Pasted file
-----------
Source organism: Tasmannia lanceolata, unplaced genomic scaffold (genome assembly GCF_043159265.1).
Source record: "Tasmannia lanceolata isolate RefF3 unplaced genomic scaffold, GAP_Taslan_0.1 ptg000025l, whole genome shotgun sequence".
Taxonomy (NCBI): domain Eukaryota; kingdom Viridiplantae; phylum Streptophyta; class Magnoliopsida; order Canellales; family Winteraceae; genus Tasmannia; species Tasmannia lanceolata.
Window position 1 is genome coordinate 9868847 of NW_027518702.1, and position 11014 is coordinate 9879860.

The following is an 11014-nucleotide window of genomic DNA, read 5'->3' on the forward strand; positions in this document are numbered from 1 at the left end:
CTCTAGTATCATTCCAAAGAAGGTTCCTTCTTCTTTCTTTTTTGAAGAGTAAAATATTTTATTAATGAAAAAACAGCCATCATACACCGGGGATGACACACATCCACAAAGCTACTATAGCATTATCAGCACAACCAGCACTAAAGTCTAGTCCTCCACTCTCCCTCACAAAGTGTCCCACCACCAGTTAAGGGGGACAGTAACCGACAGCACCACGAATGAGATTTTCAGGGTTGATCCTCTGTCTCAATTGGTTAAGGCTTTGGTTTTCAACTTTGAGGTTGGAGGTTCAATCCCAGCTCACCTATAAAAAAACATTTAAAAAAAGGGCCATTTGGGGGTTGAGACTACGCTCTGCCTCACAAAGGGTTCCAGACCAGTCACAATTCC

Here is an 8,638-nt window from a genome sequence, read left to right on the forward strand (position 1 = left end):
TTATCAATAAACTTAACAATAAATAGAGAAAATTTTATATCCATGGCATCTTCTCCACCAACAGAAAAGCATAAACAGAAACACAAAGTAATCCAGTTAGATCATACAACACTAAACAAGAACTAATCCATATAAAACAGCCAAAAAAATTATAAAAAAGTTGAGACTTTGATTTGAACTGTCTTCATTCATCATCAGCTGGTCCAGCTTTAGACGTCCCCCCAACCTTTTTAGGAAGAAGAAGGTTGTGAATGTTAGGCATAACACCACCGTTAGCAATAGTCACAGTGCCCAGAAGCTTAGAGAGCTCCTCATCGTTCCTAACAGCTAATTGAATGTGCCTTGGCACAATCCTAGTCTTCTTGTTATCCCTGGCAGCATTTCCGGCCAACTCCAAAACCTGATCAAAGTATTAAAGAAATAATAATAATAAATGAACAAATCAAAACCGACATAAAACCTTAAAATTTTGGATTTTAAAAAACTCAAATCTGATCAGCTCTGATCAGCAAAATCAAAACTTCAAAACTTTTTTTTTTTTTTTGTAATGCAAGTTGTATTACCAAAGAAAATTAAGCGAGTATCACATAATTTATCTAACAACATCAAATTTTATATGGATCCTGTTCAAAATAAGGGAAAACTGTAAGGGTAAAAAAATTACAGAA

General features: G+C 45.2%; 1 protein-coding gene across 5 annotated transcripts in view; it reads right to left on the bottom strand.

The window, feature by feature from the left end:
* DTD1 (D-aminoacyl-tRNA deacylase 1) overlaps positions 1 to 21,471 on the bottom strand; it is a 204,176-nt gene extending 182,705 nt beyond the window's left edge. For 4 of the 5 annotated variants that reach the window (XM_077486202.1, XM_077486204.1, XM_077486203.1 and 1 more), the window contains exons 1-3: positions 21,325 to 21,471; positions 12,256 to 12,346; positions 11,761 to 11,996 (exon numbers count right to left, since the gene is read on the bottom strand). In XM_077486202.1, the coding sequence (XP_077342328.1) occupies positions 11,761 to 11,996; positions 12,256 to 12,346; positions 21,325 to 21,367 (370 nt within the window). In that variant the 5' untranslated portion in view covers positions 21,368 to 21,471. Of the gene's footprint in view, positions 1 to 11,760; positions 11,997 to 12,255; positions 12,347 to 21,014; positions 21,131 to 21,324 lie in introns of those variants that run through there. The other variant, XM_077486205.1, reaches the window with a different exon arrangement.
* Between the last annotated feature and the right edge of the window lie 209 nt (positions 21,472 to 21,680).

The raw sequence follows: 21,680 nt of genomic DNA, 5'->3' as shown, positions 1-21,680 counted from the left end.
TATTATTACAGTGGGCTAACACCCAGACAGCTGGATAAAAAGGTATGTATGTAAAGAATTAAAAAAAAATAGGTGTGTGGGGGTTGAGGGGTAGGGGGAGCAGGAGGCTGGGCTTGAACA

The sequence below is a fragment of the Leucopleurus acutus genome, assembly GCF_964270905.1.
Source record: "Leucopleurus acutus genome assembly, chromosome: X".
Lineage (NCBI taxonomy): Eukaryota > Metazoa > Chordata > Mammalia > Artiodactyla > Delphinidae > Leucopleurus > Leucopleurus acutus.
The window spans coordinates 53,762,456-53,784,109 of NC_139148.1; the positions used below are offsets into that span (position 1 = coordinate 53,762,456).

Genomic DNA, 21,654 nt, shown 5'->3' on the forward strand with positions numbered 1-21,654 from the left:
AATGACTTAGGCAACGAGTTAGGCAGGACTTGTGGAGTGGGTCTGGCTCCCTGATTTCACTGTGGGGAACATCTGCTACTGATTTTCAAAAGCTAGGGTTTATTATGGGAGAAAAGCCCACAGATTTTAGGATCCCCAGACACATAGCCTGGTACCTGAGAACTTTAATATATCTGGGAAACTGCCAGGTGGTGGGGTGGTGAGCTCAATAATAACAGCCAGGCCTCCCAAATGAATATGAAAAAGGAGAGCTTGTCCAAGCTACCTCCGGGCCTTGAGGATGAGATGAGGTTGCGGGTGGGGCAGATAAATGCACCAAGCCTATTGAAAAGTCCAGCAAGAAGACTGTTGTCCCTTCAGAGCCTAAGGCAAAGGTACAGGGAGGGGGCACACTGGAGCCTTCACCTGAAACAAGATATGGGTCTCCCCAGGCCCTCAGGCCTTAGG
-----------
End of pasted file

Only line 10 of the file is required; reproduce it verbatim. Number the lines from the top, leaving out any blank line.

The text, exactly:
The window, feature by feature from the left end: